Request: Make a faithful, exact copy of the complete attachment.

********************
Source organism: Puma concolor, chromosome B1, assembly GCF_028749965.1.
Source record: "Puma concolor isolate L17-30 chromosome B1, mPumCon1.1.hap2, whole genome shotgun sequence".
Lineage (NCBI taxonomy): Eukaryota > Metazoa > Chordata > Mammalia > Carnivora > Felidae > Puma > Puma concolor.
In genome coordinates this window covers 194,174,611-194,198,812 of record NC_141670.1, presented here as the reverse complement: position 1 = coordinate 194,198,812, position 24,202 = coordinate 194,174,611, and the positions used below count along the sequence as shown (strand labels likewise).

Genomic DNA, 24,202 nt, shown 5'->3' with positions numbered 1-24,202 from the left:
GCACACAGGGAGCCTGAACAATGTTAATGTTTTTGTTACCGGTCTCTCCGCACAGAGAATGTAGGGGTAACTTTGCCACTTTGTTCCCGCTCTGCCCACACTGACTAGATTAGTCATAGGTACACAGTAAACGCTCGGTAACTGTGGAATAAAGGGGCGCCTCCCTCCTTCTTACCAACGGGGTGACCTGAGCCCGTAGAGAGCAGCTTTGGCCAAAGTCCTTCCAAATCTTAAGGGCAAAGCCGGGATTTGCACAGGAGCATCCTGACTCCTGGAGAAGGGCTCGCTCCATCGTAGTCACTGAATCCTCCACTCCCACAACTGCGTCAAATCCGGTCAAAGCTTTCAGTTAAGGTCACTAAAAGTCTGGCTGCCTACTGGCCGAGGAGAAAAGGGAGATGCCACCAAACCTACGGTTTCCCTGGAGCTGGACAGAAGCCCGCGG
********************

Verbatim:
Source organism: Puma concolor, chromosome B1, assembly GCF_028749965.1.
Source record: "Puma concolor isolate L17-30 chromosome B1, mPumCon1.1.hap2, whole genome shotgun sequence".
Lineage (NCBI taxonomy): Eukaryota > Metazoa > Chordata > Mammalia > Carnivora > Felidae > Puma > Puma concolor.
In genome coordinates this window covers 194,174,611-194,198,812 of record NC_141670.1, presented here as the reverse complement: position 1 = coordinate 194,198,812, position 24,202 = coordinate 194,174,611, and the positions used below count along the sequence as shown (strand labels likewise).

Genomic DNA, 24,202 nt, shown 5'->3' with positions numbered 1-24,202 from the left:
GCACACAGGGAGCCTGAACAATGTTAATGTTTTTGTTACCGGTCTCTCCGCACAGAGAATGTAGGGGTAACTTTGCCACTTTGTTCCCGCTCTGCCCACACTGACTAGATTAGTCATAGGTACACAGTAAACGCTCGGTAACTGTGGAATAAAGGGGCGCCTCCCTCCTTCTTACCAACGGGGTGACCTGAGCCCGTAGAGAGCAGCTTTGGCCAAAGTCCTTCCAAATCTTAAGGGCAAAGCCGGGATTTGCACAGGAGCATCCTGACTCCTGGAGAAGGGCTCGCTCCATCGTAGTCACTGAATCCTCCACTCCCACAACTGCGTCAAATCCGGTCAAAGCTTTCAGTTAAGGTCACTAAAAGTCTGGCTGCCTACTGGCCGAGGAGAAAAGGGAGATGCCACCAAACCTACGGTTTCCCTGGAGCTGGACAGAAGCCCGCGG